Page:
That’s because their survival depends on staying far from the spotlight that should instead be focused on the subjects they’re talking about or dealing with. It is important for their stated neutrality not to look like an active player in any controversial or noisy cause. They must look like non-actors and most publicity about them is potentially harmful for their future. Any publicity, even if highly sympathetic, that distracts from the subjects they should be discussing, any discussion of their own nature, methods, alliances, income sources and so on will only do them harm in the long term.

    Obviously, what’s taking place now was bound to happen sooner or later. Credibility is a scarce good in the political market and particularly so in a time when both the politicians themselves and the press have lost theirs. As these were losing their credibility, the NGOs have been accumulating it, even if only due to the public’s distraction or disinterest in them. When it became clear that lack of credibility was a growing obstacle for policy making, those organizations that had it couldn’t resist trying to become active political agents. An important share of power was theirs to take. The siren-song must have sounded irresistible. Or else, they’ve been co-opted by other players.

    Whatever their intentions might have been earlier, once they entered the power-game, it was easy to foresee that they’d bend to its own dynamics, which consists in working mainly to achieve more power and influence and not to lose those already acquired. As these organizations became more powerful and influential, their previous credibility wasn’t enough anymore to confer legitimacy on them, because it could stem only from accountability and it was precisely thanks to its lack that they accumulated their capital of credibility to begin with.

    Accountability is the counterweight of power and influence particularly in situations where credibility isn’t and won’t be granted for free, where it is not aprioristically given in good will, but must rather be conquered and kept with much care and effort. That is the paradox about those NGOs: as they become more powerful and influential, they also become less necessary and, yes, less credible too. If they want, for instance, to arbitrate international conflicts without having been chosen or elected in any democratic or representative way to do so by anyone, then there are lots of questions about themselves they must answer whenever asked.

    It is important to stress that these NGOs became political actors exactly because the traditional ones were losing the credibility to perform certain tasks. Much of this lack of credibility results from the invariably adversarial, even antagonistic, way in which the MSM have been covering politics in general for over half a century. It’s not all that obvious that the media’s main role should be that of the only watchdog, because in a democracy that’s first of all the role of other political and representative institutions, such as the independent judiciary or the political opposition.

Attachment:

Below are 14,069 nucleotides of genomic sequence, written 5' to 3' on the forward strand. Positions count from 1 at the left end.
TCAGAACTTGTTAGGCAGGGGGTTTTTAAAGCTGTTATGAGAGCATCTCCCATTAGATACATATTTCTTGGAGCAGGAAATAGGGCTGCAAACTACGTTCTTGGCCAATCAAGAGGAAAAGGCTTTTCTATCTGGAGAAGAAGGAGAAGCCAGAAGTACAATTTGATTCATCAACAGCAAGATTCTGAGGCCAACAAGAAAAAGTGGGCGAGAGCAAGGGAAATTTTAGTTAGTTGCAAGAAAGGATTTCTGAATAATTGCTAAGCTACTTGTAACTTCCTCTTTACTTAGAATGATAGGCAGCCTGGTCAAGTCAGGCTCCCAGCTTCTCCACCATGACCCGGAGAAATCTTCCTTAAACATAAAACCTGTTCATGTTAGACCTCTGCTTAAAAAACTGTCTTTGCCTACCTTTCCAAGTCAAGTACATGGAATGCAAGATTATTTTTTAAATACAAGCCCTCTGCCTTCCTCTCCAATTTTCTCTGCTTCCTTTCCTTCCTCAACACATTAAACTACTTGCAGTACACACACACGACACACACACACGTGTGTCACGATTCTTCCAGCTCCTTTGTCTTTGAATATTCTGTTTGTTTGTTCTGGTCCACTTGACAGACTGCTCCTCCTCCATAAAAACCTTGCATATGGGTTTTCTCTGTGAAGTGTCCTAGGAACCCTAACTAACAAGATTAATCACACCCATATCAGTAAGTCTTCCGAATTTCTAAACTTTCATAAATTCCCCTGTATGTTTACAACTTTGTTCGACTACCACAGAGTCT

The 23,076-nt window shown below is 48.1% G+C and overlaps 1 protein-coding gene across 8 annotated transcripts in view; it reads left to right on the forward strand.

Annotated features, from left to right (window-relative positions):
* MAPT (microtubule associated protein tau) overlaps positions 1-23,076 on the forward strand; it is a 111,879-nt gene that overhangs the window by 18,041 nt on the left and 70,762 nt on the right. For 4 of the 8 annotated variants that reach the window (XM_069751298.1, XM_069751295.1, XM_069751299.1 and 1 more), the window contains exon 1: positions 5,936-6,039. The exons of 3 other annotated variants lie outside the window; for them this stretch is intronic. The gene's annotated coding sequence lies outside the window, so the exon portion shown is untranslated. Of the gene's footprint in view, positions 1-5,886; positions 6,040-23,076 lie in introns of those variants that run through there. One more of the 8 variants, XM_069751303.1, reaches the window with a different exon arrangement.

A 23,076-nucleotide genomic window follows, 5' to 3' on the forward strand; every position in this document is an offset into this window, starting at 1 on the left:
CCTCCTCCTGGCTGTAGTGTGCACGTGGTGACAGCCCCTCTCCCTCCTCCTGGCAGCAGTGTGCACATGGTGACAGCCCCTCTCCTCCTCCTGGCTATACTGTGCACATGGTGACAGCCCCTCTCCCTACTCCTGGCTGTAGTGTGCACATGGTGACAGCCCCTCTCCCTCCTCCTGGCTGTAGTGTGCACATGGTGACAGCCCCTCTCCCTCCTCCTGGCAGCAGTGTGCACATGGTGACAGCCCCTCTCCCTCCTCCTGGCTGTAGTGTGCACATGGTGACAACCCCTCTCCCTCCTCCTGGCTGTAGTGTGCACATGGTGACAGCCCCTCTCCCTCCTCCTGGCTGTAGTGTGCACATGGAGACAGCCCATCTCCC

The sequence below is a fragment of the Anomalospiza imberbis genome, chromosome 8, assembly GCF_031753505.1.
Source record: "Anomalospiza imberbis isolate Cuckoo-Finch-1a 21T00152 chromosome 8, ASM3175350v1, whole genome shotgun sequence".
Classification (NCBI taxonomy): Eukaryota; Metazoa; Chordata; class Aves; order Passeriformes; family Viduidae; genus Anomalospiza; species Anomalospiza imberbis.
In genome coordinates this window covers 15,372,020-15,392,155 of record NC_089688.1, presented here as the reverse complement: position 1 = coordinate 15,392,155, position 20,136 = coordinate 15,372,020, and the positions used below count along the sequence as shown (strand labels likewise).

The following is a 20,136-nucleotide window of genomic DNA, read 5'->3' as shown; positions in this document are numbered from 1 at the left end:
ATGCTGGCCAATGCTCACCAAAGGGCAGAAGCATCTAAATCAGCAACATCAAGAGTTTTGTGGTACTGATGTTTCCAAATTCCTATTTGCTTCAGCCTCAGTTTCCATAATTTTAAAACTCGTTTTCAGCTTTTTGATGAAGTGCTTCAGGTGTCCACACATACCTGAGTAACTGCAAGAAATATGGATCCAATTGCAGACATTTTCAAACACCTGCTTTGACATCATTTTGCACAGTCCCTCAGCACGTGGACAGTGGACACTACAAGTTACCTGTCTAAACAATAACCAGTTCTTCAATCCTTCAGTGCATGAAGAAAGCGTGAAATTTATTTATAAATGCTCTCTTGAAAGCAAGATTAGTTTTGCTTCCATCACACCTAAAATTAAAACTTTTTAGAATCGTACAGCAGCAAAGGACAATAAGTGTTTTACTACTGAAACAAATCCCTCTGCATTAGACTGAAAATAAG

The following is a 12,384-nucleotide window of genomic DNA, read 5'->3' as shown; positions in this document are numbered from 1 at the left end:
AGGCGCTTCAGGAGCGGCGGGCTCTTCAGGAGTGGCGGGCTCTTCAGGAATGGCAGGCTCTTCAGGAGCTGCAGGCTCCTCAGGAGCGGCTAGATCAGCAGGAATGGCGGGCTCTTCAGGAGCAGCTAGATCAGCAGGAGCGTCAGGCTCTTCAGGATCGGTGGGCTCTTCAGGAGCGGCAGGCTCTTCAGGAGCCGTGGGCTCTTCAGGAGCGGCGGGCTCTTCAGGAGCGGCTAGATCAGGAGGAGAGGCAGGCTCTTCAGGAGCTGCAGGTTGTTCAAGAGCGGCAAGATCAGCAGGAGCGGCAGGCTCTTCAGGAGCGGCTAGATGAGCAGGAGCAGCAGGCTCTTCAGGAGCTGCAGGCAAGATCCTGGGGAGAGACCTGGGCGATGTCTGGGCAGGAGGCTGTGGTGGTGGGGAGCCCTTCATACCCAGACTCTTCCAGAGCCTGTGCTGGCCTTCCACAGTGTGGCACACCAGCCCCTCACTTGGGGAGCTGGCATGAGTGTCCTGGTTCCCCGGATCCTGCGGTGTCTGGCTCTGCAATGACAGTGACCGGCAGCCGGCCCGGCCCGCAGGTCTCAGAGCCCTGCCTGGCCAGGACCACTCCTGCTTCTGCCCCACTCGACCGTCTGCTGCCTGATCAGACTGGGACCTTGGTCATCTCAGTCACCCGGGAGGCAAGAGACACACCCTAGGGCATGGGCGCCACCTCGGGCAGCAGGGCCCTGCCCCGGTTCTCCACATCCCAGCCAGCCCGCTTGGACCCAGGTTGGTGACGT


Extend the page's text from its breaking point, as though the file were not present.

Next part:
Due to the complexity of modern democratic societies, the MSM managed to achieve a virtual monopoly first on credibility-granting and then, even when losing its own, on the withdrawal or corrosion of other people’s, organizations’ and institutions’ credibility. They have thus managed to corrode much of the democratic institutions’ legitimacy.

    There’s, however, an even worse consequence to all this. In a world where people feel attracted to strains of thought that explain in simple and intentional terms complex and impersonal phenomena, the MSM, by working as a machine or mechanism the function of which is to automatically cast suspicion on anything and everything, became a source less of information than of perpetual mistrust. They do not have to spread conspiratorial theories themselves, though they don’t always refrain from doing so. It’s enough for them to suggest that anything that happens is done by someone and that anything that’s done by anyone is motivated by something suspicious. Putting always in doubt whatever is clear, looking always for something hidden where what’s obvious or mere chance might explain things perfectly well, turning rational questioning into an inquisitorial prosecution, perverting method into obsession, what they have been doing is creating the ideal breeding ground for all kinds of paranoia.

  3. […] Ken Roth is sweating. Here he is, defending himself to his board about the Saudi scandal. Here’s where the rubber meets the road: Does he lie to and dissemble from his own people? […]

  4. […] posted several pieces on the latest dust-up between HRW and NGO Monitor recently, that raise fundamental questions […]

  5. […] Human Rights Watch got criticism for raising money in Saudi Arabia for, of all things (it shouldn’t be a surprise actually, but anyway) human rights. In their […]

  6. […] is the only ‘human rights organization’ that I know that fund raises (and here) in totalitarian […]